Adaptability / Challenge / Change / Emotional Evolution & Spiritual Growth / Nature & Hiking

Innocence Caught on Camera–Pomegranate Voyeur

I am completely infatuated with the pomegranate trees on our property. You could say I have a crush on them. Like a fetish-stricken voyeur, I’ve probably taken about 50 photos so far and expect to take 50 more before their tender, juicy fruit is ready to be plucked from the branches.

One tree is but a baby; the other is much further along its life path. They are both bearing fruit and I can’t stop myself from taking pictures along the way. I’ve never seen a pomegranate tree until moving out here to California. I am so fascinated; I stop and examine them nearly every time I pass them on the steps to our cottage.

The transformation of flower to fruit is unlike anything I’ve ever seen. At first, I thought they were pepper trees. Curious crimson casings emerged in great number all over the branches.

pomegranate peppers

Peppers?

Then, as though shot from the barrel of a pistol, they burst open, curling out as they hit the atmosphere.

pomegranate blossoms

Next, beautiful red flowers popped out like confetti party poppers. Attention-grabbing trumpets announced, “We’re here! Stay tuned. We’ve got something amazing to show you!”

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In the next stage, the delicate flower petals fell off but the miniature trumpets remained and slowly hardened. As they faced the elements–strong Santa Ana winds and unexpected 100-degree temps in early spring–their skins became tougher and thicker. All these years, I never had a clue how pomegranates grew, but I never expected something that was once a flower petal itself would morph directly into the softball-sized fruit I’m accustomed to seeing in the market.

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Usually, fruit-tree blossoms show their beautiful selves and then drop petals one-by-one until they fully expose their inner core–much like a child slowly giving up his or her innocence as they grow into an adult. That core then endures certain challenges as it develops into sweet fruit. We know this transformation all too well. We can relate. We, too, have blossomed innocently in life and have had to exchange that innocence for a thick tough-skinned self we’ve become. We may believe innocence is gone forever. We may even believe significant growth is gone forever, especially the kind that can produce sweet fruit. All we focus on is the exposed, aging exterior, and the belly that is expanding unnaturally, or so it seems.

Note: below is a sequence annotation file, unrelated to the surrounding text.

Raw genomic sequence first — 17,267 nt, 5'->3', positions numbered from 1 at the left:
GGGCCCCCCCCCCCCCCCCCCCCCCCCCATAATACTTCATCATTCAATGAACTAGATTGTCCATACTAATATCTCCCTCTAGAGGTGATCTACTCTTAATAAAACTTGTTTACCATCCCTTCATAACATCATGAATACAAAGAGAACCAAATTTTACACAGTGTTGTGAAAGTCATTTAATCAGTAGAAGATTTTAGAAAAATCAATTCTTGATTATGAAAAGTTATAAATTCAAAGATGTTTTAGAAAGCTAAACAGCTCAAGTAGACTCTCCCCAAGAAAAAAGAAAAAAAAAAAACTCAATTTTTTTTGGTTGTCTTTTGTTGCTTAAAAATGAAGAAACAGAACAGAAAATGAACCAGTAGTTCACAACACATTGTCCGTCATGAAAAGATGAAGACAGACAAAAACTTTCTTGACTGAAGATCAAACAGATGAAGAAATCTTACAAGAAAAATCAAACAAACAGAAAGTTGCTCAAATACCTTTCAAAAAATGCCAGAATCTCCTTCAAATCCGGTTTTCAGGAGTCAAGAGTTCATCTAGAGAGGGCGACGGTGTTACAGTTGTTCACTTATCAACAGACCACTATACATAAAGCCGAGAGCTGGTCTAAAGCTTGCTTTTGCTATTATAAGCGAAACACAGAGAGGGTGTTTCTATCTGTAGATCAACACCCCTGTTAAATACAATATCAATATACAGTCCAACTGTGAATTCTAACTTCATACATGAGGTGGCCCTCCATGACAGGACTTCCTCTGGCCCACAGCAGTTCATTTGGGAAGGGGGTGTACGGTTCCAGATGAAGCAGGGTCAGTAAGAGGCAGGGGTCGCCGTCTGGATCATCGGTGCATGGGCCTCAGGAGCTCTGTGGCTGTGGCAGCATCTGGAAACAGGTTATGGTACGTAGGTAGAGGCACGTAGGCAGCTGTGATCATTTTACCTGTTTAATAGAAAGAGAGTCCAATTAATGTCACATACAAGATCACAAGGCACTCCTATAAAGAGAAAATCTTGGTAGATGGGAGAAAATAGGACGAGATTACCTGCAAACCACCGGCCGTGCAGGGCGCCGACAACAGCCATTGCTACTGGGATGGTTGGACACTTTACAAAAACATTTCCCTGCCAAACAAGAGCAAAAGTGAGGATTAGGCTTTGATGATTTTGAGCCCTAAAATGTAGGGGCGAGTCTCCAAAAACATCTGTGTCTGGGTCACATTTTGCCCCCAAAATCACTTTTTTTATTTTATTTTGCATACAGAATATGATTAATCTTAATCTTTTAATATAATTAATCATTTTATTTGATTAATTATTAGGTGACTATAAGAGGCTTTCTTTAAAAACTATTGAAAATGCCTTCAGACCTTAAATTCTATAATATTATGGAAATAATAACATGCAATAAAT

In contrast to typical fruit trees, the transformation of the pomegranate from flower to fruit allows it to keep its original petals of innocence and simply toughen them in preparation for the journey. That strikes me as an enviable path to travel to reach the same end and become the sweet fruit we are meant to be. For some folks, the journey is gentler than it is for others; innocence is somehow safely preserved. For me, life has at times seemed gentle; at other times, not so much. I have felt my innocence stripped from me too early, but I’ve been also able to find it again–by laughing easily and by seeing things through the eyes of a child again.

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While I watch the progress of the pomegranates, I can’t envision how the trees themselves will stand up to the heavy weight of the fruit they are carrying. The branches hardly seem strong enough. Already they struggle and there is still so much further to go. And yet, despite my concerns, logically, I know they will likely handle the burden. I trust in the process and what I know of life so far. I have faith it will all work out. The tree, like life itself, will carry out this task and will begin the next cycle as soon as this one completes. We, the fruit on the tree, will mature physically, and, with any luck, emotionally as well. The branches–like the people in our lives that support us in so many ways–will help us along the way as we grow.